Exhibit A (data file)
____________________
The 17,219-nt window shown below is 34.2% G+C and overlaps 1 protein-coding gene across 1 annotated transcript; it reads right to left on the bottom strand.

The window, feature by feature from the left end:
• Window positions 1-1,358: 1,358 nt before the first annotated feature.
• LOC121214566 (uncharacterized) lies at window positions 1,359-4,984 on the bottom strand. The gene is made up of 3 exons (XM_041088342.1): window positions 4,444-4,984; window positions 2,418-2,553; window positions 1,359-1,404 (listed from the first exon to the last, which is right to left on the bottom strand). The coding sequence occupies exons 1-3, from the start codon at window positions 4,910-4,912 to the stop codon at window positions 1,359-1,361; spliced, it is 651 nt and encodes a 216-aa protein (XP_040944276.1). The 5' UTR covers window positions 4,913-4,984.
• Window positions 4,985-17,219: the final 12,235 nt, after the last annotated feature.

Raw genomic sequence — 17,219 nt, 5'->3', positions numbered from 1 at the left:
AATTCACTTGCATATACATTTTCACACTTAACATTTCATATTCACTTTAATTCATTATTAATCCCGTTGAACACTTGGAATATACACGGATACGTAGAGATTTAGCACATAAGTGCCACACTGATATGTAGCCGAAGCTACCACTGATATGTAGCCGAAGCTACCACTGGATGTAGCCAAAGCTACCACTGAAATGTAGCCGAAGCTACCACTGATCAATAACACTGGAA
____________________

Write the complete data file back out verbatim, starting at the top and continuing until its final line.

The 17,219-nt window shown below is 34.2% G+C and overlaps 1 protein-coding gene across 1 annotated transcript; it reads right to left on the bottom strand.

The window, feature by feature from the left end:
• Window positions 1-1,358: 1,358 nt before the first annotated feature.
• LOC121214566 (uncharacterized) lies at window positions 1,359-4,984 on the bottom strand. The gene is made up of 3 exons (XM_041088342.1): window positions 4,444-4,984; window positions 2,418-2,553; window positions 1,359-1,404 (listed from the first exon to the last, which is right to left on the bottom strand). The coding sequence occupies exons 1-3, from the start codon at window positions 4,910-4,912 to the stop codon at window positions 1,359-1,361; spliced, it is 651 nt and encodes a 216-aa protein (XP_040944276.1). The 5' UTR covers window positions 4,913-4,984.
• Window positions 4,985-17,219: the final 12,235 nt, after the last annotated feature.

Raw genomic sequence — 17,219 nt, 5'->3', positions numbered from 1 at the left:
AATTCACTTGCATATACATTTTCACACTTAACATTTCATATTCACTTTAATTCATTATTAATCCCGTTGAACACTTGGAATATACACGGATACGTAGAGATTTAGCACATAAGTGCCACACTGATATGTAGCCGAAGCTACCACTGATATGTAGCCGAAGCTACCACTGGATGTAGCCAAAGCTACCACTGAAATGTAGCCGAAGCTACCACTGATCAATAACACTGGAA